The Restless Pathfinder is looking for a path. This path leads to them to a solution to a problem they are having. Regina does an excellent job of laying out four unique paths for people that come to her site.

The reason why this is important is because it can be a quick and easy way to get people into a specific funnel. Once you have them in the funnel you want, it becomes easier to sell to them.

Chris Ducker


This design hits you fast and heavy. I love that it’s a bold design that doesn’t try to be subtle. This is what we want to give you so this is what you will get.

Instead of stating who the site is for or offering a promise, Chris goes with the approach of giving you something awesome that will answer all of that.

This approach can work well when you are more established and don’t need to spend as much time explaining yourself or your site.

You’ll also see some nice external site references that help to build up his authority status. He’s been featured on those major sites so that is meant to help you gain more trust in what he is doing.

The next sections highlight the different mediums he uses to communicate his message. Instead of this homepage being a gateway to the blog, it acts as a gateway to everything Chris Ducker.

This is a wonderful implementation if you have your brand spread across different platforms.



Mariah Coz created a powerhouse in under 12 months and what I love about her writing is that she pulls back the curtain to show you her process. She recently redesigned her homepage and did all of the work for me by writing an excellent post explaining the process and reasoning.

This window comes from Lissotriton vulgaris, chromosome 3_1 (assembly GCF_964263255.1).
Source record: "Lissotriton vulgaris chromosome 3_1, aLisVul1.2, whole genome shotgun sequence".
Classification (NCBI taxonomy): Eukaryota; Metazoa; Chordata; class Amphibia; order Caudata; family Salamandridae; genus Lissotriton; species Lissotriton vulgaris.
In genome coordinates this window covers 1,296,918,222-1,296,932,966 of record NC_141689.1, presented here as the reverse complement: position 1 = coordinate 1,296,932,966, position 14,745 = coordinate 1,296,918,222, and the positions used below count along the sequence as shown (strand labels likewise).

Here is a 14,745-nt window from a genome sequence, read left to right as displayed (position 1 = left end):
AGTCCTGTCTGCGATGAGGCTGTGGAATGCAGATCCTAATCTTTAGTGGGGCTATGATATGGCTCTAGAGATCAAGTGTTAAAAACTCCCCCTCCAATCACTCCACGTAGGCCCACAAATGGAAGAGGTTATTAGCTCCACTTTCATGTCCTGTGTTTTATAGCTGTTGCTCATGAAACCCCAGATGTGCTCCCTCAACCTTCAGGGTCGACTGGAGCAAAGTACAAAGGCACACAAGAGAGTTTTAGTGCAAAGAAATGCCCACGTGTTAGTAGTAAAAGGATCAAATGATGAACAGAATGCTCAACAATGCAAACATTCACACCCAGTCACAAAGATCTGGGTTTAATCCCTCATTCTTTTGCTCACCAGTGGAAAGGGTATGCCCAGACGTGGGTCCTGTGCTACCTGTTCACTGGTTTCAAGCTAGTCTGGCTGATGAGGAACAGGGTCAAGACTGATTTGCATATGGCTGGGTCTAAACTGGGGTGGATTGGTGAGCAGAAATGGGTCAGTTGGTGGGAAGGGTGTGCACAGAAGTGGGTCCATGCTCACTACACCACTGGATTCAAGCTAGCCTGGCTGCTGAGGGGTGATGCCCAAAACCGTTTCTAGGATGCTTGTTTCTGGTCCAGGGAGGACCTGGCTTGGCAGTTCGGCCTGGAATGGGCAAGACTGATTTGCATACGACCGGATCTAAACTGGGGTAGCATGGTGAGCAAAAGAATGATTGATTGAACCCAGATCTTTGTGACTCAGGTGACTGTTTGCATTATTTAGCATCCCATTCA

Seriously, when you are done here, go check out that post and watch the video to see the logic behind the design.

Instead of saying “I want my design to use red because red is gorgeous” she says “I want my design to be laid out like this because I think it is the best way to lead people towards my goals.”

Marie Forleo

Marie Forleo

This design takes things to another level. Instead of a hero image, you get a hero video. From there on out you get confirmation after confirmation that Marie is going to help you achieve your dreams.

If you are just starting off or have been around a while and don’t have as much going on as Marie, then there might not be much you can take from this design. However, you should study how a multi-million dollar business tackles something as simple as homepage design.

No ads. No social media links trying to get you to share. No popups.

Every little gimmick that some bloggers tell you that you should do is thrown out the window here. Why? Because getting people connected with the brand is more important than any of those other things.

Marie’s site is all about getting you to connect emotionally with her brand and from there she will guide you through whatever funnel she wants.

Melyssa Griffin

Melyssa Griffin

By now you should be noticing a pattern with these designs. Every single one has the blogger front and center.

Why is that? Is it because they are vain and trying to jumpstart their modeling career?

While that is quite possible that isn’t the real reason. The reason why they have profile pics available right away is because it makes the brand human. This is important because you come across so many brands every single day that you no longer feel anything towards them. They are just companies trying to take your money and it can be hard to feel any emotional pull towards something like that.

Melyssa doesn’t give you that feeling at all. Right away you see a smiling woman which is always a great thing to see. From there it’s all about creating a brand that matches her personality.

The hero image takes a different approach than some of the other designs we have looked at already. Instead of having a sign-up form front and center, she uses a Click Here to Sign Up! button.